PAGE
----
Not anymore. When the IPCC released the findings of its fourth consensus report this February – repeating its previous refrain, with stentorian emphasis – Mittelstaedt said it was “like a five-alarm blaze on the beat.”
T he blaze, which once smoldered deep in A sections, now burns up the front pages, along with charts, graphs and sidebars to break it all down for hungry readers looking for answers. “Science is hard,” Mitchell says. “It’s hard to read, it’s hard to understand and it’s really hard to translate.” Part of the reporter’s job is to sift through mountains of data and jargon, which requires enormous amounts of time and research in order to “democratize the information,” as Mitchell says, and put it into a compelling narrative. This has always been true, but stories once perceived to have been written by advocacy journalists, now focus on searching for solutions to the global warming problem.
At least journalists are no longer expected to play the point-counterpoint game. The days of stories written under the assumption that the reality of climate change is debatable are over. Skeptics were once given equal playing time. “When a child is murdered,” Mitchell says, “we don’t enter into a big social debate about whether it’s appropriate to kill children. We just take it as a given that we don’t want our children to be killed. So we don’t go about interviewing a whole bunch of people who kill children, who want to justify killing children.”
But environmental stories still compete with every other interest. “People crawl over broken glass to get space,” Calamai says. “It’s always a battle to get enough space for articles that go into the complexities.” He also worries that the increase in quantity hasn’t necessarily meant an increase in quality. Some people, he says, “just aren’t checking their numbers against anything but the previous day’s story.”
If the public’s interest is maintained, they’ll be looking for solution-based stories, not just more information. The tendency among many news outlets to shirk conversations about sustainable development business models and in-depth scientific analysis has been noted frequently by frustrated journalists – as well as in media analyses such as The Missing News, a Canadian Centre for Policy Alternatives study published in 2000. The authors, while acknowledging the difficulty in reporting on “the byzantine world of research and science,” categorized Canadian coverage of environmental stories as “lacklustre” and guilty of playing up dramatic stories – such as oil spills and radiation leaks – “at the expense of open-ended issues, which are continental and extend over long periods of time.”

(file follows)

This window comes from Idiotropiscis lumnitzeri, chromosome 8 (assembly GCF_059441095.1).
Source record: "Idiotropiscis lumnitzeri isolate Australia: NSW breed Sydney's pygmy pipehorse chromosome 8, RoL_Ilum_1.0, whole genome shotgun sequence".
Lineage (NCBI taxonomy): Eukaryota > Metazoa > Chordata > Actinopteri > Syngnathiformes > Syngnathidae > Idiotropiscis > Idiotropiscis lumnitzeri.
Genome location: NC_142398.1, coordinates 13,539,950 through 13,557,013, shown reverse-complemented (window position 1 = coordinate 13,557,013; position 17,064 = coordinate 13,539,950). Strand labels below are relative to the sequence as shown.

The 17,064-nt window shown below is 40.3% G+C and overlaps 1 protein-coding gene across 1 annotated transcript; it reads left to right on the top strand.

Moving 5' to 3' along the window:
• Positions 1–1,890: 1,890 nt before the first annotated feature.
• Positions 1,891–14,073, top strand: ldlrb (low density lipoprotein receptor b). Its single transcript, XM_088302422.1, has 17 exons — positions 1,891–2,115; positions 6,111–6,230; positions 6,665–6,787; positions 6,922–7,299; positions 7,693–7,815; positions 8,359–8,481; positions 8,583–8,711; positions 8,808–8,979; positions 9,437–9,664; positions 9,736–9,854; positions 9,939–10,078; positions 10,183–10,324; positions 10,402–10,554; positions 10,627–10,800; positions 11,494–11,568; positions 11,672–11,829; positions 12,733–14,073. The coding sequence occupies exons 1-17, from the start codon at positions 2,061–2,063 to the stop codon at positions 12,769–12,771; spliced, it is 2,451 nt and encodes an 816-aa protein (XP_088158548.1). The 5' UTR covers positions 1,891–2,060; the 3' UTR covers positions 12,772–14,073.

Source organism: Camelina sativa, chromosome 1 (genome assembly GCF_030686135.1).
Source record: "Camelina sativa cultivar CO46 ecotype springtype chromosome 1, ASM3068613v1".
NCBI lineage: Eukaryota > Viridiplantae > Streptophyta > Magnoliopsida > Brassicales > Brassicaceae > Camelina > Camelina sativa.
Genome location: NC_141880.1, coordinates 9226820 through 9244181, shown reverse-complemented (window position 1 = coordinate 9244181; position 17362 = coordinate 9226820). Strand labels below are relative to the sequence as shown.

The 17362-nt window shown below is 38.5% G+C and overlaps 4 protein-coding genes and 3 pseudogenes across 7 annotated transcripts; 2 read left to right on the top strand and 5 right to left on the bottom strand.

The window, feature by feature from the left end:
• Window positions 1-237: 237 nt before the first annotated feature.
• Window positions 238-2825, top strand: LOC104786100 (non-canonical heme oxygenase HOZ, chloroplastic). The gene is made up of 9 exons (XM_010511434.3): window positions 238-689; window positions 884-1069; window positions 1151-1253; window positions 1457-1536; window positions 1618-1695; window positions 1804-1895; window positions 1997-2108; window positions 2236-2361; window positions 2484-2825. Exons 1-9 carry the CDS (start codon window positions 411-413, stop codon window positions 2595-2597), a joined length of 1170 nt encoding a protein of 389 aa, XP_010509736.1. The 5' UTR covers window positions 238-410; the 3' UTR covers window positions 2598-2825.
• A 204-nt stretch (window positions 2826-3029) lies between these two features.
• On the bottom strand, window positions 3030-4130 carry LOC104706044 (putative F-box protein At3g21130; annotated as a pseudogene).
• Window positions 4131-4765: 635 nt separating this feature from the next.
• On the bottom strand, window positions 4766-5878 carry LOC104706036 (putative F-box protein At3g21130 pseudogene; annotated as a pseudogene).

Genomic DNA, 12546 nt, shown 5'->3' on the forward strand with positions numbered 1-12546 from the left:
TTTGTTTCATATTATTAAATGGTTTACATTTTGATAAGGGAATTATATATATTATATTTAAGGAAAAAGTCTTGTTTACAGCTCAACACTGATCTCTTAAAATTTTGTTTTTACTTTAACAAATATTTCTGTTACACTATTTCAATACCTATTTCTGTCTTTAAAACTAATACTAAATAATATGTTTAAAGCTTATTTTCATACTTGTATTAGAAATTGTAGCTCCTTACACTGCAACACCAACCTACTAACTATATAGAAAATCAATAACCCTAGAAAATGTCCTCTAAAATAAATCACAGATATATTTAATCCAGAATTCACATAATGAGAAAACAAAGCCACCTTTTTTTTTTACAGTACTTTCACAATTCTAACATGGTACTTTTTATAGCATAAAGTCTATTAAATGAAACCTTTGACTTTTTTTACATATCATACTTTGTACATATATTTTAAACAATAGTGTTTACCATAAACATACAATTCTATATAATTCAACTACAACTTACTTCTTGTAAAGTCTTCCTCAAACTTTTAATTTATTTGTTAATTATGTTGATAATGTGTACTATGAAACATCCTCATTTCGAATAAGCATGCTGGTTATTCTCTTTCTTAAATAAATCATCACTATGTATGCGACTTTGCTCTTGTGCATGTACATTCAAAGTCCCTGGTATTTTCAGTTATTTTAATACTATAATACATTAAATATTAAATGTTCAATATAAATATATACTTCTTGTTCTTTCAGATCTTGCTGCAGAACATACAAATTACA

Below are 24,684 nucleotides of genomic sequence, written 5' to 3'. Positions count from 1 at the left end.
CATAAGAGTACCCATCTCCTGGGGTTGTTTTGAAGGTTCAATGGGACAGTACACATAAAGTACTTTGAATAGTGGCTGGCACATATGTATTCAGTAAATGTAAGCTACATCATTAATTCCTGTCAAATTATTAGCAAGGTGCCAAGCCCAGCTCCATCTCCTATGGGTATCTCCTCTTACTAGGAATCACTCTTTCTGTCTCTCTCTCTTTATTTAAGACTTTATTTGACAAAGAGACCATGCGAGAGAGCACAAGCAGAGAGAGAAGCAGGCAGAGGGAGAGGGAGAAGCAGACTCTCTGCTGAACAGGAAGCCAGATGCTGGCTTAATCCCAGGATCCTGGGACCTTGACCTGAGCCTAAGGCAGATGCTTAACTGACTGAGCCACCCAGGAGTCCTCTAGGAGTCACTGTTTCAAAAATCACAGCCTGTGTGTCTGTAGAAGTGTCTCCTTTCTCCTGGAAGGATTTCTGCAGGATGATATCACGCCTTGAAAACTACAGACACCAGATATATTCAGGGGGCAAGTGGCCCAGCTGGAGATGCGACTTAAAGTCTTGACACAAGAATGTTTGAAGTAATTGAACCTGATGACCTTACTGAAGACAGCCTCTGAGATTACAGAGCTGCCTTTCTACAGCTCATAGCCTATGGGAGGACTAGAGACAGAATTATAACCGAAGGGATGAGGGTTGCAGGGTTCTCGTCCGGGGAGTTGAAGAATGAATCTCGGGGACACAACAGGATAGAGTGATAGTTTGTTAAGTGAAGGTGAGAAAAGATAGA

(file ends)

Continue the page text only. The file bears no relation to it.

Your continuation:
A side effect of the climate change conversion is that the science and environmental reporters no longer have exclusive control over their turf. Reporters from other sections are joining the flock. “The Globe has a bunch of interesting environmental reporting, including in the business section, and that’s smart,” Mitchell notes. At the Star, sports reporter Randy Starkman’s story on how climate change affects winter sports (“Melting slopes ‘scary’ sign of climate change,” November 30, 2006) made the front page.
Eventually, if the greening of newspapers continues, stories such as “Fighting for Space at the Mall” – an unquestioning story about the $200,000 Gurkha SUV that makes the Hummer look like a toy, which ran on the front page of the Star’s Wheels section last December – could become a thing of the past. But as long as media outlets publish climate change stories on page one while celebrating trucks the size of tanks in its specialty sections, the new orthodoxy will appear to be a mile wide and only a few inches deep.
While the shift in public opinion became obvious in 2006, not every journalist joined the chorus.
Terence Corcoran’s office at the National Post building in suburban Toronto is lined with books on climate change. Books that support the science, books that refute the science and books that are the science mingle on stuffed and sagging shelves. On his giant L-shaped desk, bright yellow legal-size folders are stacked with their labelled spines facing the centre of the action – Corcoran’s chair. Most of the handwritten labels are slugs for environmental issues – softwood, smog, junk science, tsunami, monsanto. Corcoran leans back in his chair, near a bulletin board covered with signs and stickers such as “Save the World from Greenpeace” and “Proud Member of a Vast Right Wing Conspiracy.”